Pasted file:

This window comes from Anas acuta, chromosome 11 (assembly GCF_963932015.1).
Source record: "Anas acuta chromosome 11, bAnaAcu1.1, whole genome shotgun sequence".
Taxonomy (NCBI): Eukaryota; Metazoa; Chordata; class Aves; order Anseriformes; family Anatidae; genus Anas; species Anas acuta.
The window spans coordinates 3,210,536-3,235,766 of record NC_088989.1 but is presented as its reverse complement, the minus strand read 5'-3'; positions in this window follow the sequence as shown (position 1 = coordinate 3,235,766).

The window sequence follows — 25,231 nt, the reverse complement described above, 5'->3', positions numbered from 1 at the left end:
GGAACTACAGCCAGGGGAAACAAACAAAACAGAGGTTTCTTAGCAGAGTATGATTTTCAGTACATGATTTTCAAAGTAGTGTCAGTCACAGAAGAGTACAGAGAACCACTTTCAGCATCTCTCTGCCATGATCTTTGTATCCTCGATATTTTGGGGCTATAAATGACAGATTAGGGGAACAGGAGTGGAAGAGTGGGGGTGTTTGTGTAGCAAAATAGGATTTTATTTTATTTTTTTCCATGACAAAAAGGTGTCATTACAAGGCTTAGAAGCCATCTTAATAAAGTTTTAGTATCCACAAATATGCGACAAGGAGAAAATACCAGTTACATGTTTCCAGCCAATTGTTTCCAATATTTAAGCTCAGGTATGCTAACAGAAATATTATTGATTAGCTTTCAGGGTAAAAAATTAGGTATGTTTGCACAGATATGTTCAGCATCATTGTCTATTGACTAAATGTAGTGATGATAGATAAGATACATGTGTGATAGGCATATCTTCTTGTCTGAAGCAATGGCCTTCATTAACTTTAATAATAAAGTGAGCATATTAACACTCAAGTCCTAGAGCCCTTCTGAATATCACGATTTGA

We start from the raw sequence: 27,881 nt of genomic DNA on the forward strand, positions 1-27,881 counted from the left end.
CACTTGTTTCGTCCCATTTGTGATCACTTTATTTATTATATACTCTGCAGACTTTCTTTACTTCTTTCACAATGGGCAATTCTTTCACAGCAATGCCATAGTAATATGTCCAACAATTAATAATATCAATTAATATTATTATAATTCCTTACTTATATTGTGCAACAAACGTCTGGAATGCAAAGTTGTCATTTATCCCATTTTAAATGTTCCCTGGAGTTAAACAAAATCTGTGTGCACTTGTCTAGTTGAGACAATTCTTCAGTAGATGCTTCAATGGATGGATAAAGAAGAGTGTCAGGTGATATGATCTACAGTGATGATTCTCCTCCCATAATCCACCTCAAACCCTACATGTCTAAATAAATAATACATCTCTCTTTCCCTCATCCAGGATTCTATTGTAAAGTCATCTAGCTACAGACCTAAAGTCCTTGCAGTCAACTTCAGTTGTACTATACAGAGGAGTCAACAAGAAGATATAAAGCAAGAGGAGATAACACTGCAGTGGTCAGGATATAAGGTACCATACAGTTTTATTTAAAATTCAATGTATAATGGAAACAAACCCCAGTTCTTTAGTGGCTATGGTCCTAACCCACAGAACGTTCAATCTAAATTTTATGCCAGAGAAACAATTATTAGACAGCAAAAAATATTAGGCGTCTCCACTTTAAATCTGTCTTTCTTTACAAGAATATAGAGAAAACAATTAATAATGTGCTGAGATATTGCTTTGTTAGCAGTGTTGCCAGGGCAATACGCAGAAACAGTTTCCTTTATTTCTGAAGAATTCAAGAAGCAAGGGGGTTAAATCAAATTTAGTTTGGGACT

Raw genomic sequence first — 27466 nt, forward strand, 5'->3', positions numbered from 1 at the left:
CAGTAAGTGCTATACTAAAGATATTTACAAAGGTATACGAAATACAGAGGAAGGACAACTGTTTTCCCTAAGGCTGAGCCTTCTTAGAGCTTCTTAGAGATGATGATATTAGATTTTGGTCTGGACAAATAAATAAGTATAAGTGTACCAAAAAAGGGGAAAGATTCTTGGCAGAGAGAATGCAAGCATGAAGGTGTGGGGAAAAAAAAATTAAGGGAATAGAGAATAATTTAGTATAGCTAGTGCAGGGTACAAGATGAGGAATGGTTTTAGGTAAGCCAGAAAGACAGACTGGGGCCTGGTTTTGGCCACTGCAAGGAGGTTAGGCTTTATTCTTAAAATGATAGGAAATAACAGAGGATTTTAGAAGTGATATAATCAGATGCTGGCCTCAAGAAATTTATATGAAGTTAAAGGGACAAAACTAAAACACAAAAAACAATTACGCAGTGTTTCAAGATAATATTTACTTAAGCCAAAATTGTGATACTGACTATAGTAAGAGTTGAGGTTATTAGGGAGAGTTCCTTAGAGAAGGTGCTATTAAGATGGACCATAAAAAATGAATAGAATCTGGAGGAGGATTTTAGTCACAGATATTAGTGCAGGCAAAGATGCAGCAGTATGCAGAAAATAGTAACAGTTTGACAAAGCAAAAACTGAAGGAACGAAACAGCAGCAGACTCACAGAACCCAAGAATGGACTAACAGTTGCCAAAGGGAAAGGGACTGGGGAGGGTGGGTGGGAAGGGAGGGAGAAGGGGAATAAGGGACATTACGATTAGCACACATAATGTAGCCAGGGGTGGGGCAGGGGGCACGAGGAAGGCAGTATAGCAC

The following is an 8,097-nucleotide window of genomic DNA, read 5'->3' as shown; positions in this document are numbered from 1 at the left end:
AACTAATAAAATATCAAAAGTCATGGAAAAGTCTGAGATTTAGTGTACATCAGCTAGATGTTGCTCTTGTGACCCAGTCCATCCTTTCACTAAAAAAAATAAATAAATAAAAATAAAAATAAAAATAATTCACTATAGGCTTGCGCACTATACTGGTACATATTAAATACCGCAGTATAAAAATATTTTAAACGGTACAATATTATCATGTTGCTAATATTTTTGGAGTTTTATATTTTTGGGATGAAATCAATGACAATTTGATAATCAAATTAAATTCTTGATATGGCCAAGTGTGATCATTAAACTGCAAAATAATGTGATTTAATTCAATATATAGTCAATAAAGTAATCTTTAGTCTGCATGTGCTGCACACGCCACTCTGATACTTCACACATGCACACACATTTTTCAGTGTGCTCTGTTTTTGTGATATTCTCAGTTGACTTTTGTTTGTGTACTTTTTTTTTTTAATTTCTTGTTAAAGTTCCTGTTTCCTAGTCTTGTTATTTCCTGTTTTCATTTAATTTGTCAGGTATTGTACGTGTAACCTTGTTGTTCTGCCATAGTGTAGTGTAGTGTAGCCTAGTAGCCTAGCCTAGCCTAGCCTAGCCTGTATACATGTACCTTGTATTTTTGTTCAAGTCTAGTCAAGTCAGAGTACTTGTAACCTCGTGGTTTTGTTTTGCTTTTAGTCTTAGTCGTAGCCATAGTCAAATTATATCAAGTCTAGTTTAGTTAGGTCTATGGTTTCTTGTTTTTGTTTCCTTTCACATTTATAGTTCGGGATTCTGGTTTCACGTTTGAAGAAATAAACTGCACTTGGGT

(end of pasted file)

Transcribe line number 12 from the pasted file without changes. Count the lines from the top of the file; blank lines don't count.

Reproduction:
AACTAATAAAATATCAAAAGTCATGGAAAAGTCTGAGATTTAGTGTACATCAGCTAGATGTTGCTCTTGTGACCCAGTCCATCCTTTCACTAAAAAAAATAAATAAATAAAAATAAAAATAAAAATAATTCACTATAGGCTTGCGCACTATACTGGTACATATTAAATACCGCAGTATAAAAATATTTTAAACGGTACAATATTATCATGTTGCTAATATTTTTGGAGTTTTATATTTTTGGGATGAAATCAATGACAATTTGATAATCAAATTAAATTCTTGATATGGCCAAGTGTGATCATTAAACTGCAAAATAATGTGATTTAATTCAATATATAGTCAATAAAGTAATCTTTAGTCTGCATGTGCTGCACACGCCACTCTGATACTTCACACATGCACACACATTTTTCAGTGTGCTCTGTTTTTGTGATATTCTCAGTTGACTTTTGTTTGTGTACTTTTTTTTTTTAATTTCTTGTTAAAGTTCCTGTTTCCTAGTCTTGTTATTTCCTGTTTTCATTTAATTTGTCAGGTATTGTACGTGTAACCTTGTTGTTCTGCCATAGTGTAGTGTAGTGTAGCCTAGTAGCCTAGCCTAGCCTAGCCTAGCCTGTATACATGTACCTTGTATTTTTGTTCAAGTCTAGTCAAGTCAGAGTACTTGTAACCTCGTGGTTTTGTTTTGCTTTTAGTCTTAGTCGTAGCCATAGTCAAATTATATCAAGTCTAGTTTAGTTAGGTCTATGGTTTCTTGTTTTTGTTTCCTTTCACATTTATAGTTCGGGATTCTGGTTTCACGTTTGAAGAAATAAACTGCACTTGGGT